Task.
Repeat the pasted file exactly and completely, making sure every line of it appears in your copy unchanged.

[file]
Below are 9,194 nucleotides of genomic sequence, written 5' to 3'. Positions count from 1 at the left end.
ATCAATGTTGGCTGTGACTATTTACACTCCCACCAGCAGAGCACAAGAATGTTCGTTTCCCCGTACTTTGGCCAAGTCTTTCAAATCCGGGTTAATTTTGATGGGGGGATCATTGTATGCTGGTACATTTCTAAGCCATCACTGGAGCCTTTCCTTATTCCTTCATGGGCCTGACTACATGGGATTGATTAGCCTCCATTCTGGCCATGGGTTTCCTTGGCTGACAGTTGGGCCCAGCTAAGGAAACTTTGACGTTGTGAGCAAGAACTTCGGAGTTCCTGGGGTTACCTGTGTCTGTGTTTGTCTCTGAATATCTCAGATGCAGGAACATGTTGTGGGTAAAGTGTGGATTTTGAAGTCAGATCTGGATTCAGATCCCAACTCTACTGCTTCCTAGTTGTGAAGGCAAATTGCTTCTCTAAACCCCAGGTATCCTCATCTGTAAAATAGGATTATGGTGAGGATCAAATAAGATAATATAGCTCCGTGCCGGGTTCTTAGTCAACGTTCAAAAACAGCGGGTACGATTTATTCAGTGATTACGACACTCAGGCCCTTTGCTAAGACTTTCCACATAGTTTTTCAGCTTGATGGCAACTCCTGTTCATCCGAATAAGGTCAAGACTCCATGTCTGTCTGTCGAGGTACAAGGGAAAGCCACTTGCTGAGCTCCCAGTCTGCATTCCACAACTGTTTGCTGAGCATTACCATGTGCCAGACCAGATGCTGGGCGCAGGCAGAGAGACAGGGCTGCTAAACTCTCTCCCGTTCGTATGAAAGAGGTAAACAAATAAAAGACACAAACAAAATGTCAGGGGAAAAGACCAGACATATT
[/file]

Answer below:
Below are 9,194 nucleotides of genomic sequence, written 5' to 3'. Positions count from 1 at the left end.
ATCAATGTTGGCTGTGACTATTTACACTCCCACCAGCAGAGCACAAGAATGTTCGTTTCCCCGTACTTTGGCCAAGTCTTTCAAATCCGGGTTAATTTTGATGGGGGGATCATTGTATGCTGGTACATTTCTAAGCCATCACTGGAGCCTTTCCTTATTCCTTCATGGGCCTGACTACATGGGATTGATTAGCCTCCATTCTGGCCATGGGTTTCCTTGGCTGACAGTTGGGCCCAGCTAAGGAAACTTTGACGTTGTGAGCAAGAACTTCGGAGTTCCTGGGGTTACCTGTGTCTGTGTTTGTCTCTGAATATCTCAGATGCAGGAACATGTTGTGGGTAAAGTGTGGATTTTGAAGTCAGATCTGGATTCAGATCCCAACTCTACTGCTTCCTAGTTGTGAAGGCAAATTGCTTCTCTAAACCCCAGGTATCCTCATCTGTAAAATAGGATTATGGTGAGGATCAAATAAGATAATATAGCTCCGTGCCGGGTTCTTAGTCAACGTTCAAAAACAGCGGGTACGATTTATTCAGTGATTACGACACTCAGGCCCTTTGCTAAGACTTTCCACATAGTTTTTCAGCTTGATGGCAACTCCTGTTCATCCGAATAAGGTCAAGACTCCATGTCTGTCTGTCGAGGTACAAGGGAAAGCCACTTGCTGAGCTCCCAGTCTGCATTCCACAACTGTTTGCTGAGCATTACCATGTGCCAGACCAGATGCTGGGCGCAGGCAGAGAGACAGGGCTGCTAAACTCTCTCCCGTTCGTATGAAAGAGGTAAACAAATAAAAGACACAAACAAAATGTCAGGGGAAAAGACCAGACATATT